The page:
Victimhood Culture: How Abuse, Bullying, Trauma, Mental Disorders, Addiction, and Prejudice Became Pervasive
Psychological "concept creep" pathologizes everyday experience and encourages a sense of impotent victimhood.
Many of psychology's concepts relating to the negative aspects of the human experience have expanded their meanings so that the now encompass a much broader range of phenomena than before, according to University of Melbourne pscyhologist Nick Haslam. In his article, "Concept Creep: Psychology's Expanding Concepts of Harm and Pathology," Haslam focuses specifically on the expansion of the concepts of abuse, bullying, trauma, mental disorder, addiction, and prejudice. These concepts have undergone both "vertical" and "horizontal" expansion over the past few decades. By vertical, Haslam the concepts meaning is less stringent and covers milder variants of the phenomenon to which it initially referred. Horizontal expansion occurs when the concept is applied in a new context.
Consider the case of bullying. The concept was first defined as intentional repeitive aggressive behavior directed toward a child by someone or a group who has greater power due to numbers, size, strength, age, status, or authority—than the target. The concept has now spread horizontally from the schoolyard to adult workplaces and online. Vertical creep has occurred as the requirement that bullying be intentional has been relaxed. The result is that a person can claim to have been bullied even though the identified as a bully had no intention to harm the victim.
Haslam similarly argues that the concepts of abuse, trauma, mental disorder, addiction, and prejudice have been expanded and now typically get defined by the subjectivity of those who think of themselves as victims. Haslam notes, "Although conceptual change is inevitable and often well motivated, concept creep runs the risk of pathologizing everyday experience and encouraging a sense of virtuous but impotent victimhood."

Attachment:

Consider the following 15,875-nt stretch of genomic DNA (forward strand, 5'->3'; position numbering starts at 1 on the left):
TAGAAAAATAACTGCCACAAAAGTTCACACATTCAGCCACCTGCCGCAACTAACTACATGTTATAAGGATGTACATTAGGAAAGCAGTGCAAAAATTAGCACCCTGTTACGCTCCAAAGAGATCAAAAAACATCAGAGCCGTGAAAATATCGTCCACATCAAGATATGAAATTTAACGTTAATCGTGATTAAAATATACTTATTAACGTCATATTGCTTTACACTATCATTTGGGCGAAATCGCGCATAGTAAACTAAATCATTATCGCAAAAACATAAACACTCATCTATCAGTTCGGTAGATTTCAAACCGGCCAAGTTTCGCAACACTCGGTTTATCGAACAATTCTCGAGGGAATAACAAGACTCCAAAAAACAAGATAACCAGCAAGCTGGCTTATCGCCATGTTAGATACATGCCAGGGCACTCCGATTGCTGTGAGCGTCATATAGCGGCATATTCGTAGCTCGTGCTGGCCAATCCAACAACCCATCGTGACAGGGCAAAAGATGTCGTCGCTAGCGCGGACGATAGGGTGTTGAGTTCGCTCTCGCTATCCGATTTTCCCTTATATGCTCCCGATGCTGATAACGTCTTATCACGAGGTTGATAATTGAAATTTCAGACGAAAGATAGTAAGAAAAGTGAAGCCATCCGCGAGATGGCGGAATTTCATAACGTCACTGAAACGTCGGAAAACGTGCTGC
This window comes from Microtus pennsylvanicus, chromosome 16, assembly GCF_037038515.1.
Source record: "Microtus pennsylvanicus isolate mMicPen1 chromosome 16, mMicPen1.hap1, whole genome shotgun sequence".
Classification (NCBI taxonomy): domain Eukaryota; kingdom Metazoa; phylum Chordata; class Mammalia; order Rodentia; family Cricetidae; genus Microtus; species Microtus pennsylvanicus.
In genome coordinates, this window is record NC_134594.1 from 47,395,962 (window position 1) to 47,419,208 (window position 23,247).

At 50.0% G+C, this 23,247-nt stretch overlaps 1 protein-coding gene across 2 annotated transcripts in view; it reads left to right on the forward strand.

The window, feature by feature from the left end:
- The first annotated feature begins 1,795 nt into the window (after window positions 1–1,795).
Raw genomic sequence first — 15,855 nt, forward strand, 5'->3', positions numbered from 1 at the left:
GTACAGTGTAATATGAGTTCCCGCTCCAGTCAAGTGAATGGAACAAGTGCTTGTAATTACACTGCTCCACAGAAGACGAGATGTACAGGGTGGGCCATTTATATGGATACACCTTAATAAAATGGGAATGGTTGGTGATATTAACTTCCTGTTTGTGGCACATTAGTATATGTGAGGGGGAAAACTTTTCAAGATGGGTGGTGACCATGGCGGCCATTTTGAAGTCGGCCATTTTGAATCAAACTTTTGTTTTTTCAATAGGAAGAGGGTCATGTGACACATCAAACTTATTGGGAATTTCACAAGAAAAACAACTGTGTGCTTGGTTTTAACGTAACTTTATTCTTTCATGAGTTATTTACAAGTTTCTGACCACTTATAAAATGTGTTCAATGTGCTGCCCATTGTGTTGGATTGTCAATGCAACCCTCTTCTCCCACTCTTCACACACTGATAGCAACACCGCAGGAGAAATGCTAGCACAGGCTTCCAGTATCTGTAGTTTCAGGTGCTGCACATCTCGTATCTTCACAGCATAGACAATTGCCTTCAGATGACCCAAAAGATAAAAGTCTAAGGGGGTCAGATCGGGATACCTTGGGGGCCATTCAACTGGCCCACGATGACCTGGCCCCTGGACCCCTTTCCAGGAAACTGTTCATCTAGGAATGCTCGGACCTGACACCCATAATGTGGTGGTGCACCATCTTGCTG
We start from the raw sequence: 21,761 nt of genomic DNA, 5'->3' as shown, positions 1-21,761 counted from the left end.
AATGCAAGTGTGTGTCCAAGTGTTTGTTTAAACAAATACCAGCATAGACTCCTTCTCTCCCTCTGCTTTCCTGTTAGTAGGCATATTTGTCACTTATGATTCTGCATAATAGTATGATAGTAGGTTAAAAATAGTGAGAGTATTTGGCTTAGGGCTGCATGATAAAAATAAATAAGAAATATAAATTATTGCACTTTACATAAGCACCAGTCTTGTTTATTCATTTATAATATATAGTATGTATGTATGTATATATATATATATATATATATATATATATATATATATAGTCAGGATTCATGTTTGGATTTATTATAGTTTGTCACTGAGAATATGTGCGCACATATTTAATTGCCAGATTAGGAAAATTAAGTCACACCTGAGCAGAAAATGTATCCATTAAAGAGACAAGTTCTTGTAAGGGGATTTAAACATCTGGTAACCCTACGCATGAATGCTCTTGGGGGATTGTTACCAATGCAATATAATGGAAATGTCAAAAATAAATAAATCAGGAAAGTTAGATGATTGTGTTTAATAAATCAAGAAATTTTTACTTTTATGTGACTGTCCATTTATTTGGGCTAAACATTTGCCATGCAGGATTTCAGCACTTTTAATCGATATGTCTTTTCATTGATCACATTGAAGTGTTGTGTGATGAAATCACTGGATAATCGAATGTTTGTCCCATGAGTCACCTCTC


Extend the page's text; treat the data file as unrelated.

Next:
Over at The Guardian, he and New York University psychologist Jonathan Haidt explain in their op-ed, "Campuses are places for open minds—not where debate is closed down," how concept creep is encouraging the development of victimhood culture and demands for safe spaces. They cite the recent hullabaloo at Emory University in which students woke up one morning to see "Trump 2016" scrawled in chalk on sidewalks around campus. (Read my colleague Robby Soave's excellent reporting on this "traumatic" incident.) As Haslam and Haidt note:
Students who are taught to interpret small or ambiguous experiences on campus, such as seeing "Trump 2016", as instances of bullying, trauma or prejudice, rather than as the ordinary ferment of differing people with differing views, come to see themselves as aggrieved and fragile victims. Their vulnerability defines them and gives them a moral platform from which to demand protection and safety. At the same time, they typecast their opponents as bullies, traumatisers and aggressors.
This polarised image of vulnerable victims needing protection from vilified perpetrators is hardly a promising basis for a mature and respectful exchange of views on campus. It shuts down free speech and the marketplace of ideas. And it is not even healthy for the students who are the objects of concern.
Of course young people need to be protected from some kinds of harm, but overprotection is harmful, too, for it causes fragility and hinders the development of resilience. …
One step that might reverse concept creep is to expand notions of diversity to include viewpoint diversity, especially political diversity. Between 1990 and 2010, American university faculties went from leaning left to being almost entirely on the left, especially in the humanities and social sciences. But if students are not exposed to conservative ideas, they are more likely to find them traumatising when they encounter them outside of college.
Ultimately, it is the students themselves who will have to stand up and reject victimhood culture and its creeping concepts. One way to do this is to embrace the term "danger" the way earlier activists reclaimed the term "queer".
Students at every university should push their student governments to hold a vote on whether the students want a "safe" university that routinely bans speakers, warns students about novels, and punishes students and professors for speech acts, or a "dangerous" university that takes no steps to protect its students from exposure to words, speakers, and ideas (with limited exceptions such as slander or threats of violence).
The debates that would surround such campus votes would help students see that too much safety is, ultimately, more dangerous than anything written in chalk.
I suspect that the campus safe space bullies are actually few in number and most students would vote for "danger."